You may not run into this situation as a home service business. But if you run a cleaning company that makes and sells your own supplies, for example, you’ll want this type of insurance.

Some general liability insurance include product liability, but not all of them do. If you make or distribute your own products, make sure your policy covers product liability.

💸 Pays out to: Your clients or other product users

8. Employment practices liability insurance

Even the best bosses run into problems with employees now and then. This type of insurance protects you from claims related to your employment practices, including:

  • Unfair termination
  • Discrimination
  • Sexual harassment

If you’re managing a team of employees, read up on your state’s employment guidelines or hire an HR professional. Then get employment practices liability insurance to cover your business.

💸 Pays out to: Your employees

READ MORE: How to fire someone nicely

9. Crime insurance

Crime insurance protects your business’s money and property—and your clients’, if you’re responsible for it while you’re on the job.

This type of policy (also called fidelity insurance) keeps you financially stable after a criminal situation like:

  • Burglary or vandalism
  • Third-party fraud or forgery
  • Employee theft or forgery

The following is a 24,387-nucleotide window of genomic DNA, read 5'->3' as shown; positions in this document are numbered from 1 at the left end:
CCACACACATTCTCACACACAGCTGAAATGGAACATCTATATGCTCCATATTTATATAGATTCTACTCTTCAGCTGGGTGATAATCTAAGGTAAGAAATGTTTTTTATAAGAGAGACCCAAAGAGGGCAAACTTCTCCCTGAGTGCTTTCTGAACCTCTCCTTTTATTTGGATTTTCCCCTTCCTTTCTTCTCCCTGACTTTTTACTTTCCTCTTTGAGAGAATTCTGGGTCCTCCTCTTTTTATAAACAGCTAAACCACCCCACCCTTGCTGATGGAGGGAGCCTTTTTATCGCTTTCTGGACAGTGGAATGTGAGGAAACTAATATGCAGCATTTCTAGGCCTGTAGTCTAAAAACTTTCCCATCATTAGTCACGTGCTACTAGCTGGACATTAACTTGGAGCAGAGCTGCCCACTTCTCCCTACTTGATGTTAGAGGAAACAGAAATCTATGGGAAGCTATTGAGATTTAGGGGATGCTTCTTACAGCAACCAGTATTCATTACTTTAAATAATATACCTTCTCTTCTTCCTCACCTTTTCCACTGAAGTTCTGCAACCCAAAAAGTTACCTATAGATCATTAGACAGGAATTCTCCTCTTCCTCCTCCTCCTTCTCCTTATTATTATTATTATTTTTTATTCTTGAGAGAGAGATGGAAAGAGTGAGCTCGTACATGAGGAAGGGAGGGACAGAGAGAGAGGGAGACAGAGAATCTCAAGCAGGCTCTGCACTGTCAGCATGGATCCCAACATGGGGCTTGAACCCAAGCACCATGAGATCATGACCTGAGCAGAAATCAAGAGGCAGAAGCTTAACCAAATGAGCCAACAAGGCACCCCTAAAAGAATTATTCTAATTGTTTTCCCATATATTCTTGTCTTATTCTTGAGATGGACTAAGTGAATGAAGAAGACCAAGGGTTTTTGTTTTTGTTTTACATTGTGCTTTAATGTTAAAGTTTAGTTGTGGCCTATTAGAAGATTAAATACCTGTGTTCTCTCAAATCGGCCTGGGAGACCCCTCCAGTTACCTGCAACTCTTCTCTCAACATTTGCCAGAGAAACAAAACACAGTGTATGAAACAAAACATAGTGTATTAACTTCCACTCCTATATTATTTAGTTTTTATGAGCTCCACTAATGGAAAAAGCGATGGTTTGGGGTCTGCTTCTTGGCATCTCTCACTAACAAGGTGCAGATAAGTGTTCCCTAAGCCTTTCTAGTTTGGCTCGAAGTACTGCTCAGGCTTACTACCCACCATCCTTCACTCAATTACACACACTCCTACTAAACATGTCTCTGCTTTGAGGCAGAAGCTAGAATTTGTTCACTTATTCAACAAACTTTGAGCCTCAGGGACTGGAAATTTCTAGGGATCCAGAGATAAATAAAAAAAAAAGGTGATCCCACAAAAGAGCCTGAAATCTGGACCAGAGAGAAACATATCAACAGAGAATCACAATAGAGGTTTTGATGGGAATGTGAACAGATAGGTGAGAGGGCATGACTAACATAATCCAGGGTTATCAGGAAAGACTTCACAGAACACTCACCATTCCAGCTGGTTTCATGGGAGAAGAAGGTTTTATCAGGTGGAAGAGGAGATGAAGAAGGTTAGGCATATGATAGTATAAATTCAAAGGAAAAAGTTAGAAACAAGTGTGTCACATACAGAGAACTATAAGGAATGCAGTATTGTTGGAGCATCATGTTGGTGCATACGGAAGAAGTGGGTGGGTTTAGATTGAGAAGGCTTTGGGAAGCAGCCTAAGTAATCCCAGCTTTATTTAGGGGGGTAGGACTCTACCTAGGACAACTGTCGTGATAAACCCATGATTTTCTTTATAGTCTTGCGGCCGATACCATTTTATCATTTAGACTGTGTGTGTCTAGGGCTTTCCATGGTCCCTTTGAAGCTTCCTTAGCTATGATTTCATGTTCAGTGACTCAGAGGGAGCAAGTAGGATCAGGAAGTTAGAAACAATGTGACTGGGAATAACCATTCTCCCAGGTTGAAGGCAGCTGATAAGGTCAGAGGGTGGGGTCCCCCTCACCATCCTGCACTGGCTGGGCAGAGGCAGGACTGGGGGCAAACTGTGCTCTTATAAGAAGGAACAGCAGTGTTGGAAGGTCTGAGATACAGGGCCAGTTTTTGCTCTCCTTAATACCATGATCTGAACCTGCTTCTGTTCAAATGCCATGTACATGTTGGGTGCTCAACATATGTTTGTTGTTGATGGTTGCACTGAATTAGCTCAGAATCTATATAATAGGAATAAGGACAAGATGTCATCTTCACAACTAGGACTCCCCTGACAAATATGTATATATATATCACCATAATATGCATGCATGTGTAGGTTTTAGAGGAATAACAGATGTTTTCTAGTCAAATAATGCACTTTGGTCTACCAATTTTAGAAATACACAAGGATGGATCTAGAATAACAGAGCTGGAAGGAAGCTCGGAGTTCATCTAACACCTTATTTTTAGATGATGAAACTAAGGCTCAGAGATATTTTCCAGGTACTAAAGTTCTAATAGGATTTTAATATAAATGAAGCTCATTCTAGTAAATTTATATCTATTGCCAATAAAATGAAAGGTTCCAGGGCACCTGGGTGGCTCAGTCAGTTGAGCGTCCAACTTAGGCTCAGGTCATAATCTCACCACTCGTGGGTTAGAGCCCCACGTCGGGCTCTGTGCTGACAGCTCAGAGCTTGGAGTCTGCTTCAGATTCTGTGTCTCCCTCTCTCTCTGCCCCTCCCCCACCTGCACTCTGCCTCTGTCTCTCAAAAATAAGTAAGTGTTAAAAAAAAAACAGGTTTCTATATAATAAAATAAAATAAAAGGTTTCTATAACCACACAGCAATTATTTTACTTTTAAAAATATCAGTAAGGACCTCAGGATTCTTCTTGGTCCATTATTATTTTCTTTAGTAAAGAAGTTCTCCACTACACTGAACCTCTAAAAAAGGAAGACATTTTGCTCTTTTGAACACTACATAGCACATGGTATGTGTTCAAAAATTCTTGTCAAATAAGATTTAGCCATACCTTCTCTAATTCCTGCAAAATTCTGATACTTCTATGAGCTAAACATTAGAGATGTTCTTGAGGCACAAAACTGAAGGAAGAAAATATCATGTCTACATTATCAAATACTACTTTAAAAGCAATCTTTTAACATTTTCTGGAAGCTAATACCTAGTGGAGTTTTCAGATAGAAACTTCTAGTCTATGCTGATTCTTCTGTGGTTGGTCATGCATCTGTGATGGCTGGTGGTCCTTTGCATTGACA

• Accepting counterfeit currency

Crime insurance can also help pay for legal costs, property value assessment, and other fees.

You may need a separate policy to cover certain situations, like business identity theft. This depends on your insurance provider and their available crime insurance coverage.

💸 Pays out to: Your business, your clients, and others affected by the crime

10. Cyber liability insurance

Cyber liability insurance (also known as data breach insurance) protects your business if a security breach affects business or client data.

It’s especially important if you have a field service CRM or take payments online.

This type of insurance is different from standard crime insurance because there isn’t any physical property damage. Instead, your cyber liability policy will likely cover costs for:

  • Telling clients about the data breach
  • Paying to get your data back
  • Monitoring business and client credit
  • Repairing your business’s public image
  • Any legal activities related to the breach

💸 Pays out to: Your business and your clients

11. Key person insurance

Your business will be in trouble if you die or physically can’t work anymore. It’s hard to think about, but you need to plan ahead so your business will outlast you.

Here’s what key person insurance can help with:

  • Making up for lost income due to the person’s absence
  • Hiring or training an employee to take over their role
  • Paying any debts related to the person or their absence

This policy can also apply to other important employees who keep the business running. If money would dry up or operations would grind to a halt without them, get them on your key person insurance policy.

💸 Pays out to: Your business

READ MORE: Professional development resources for home service entrepreneurs

12. Commercial umbrella insurance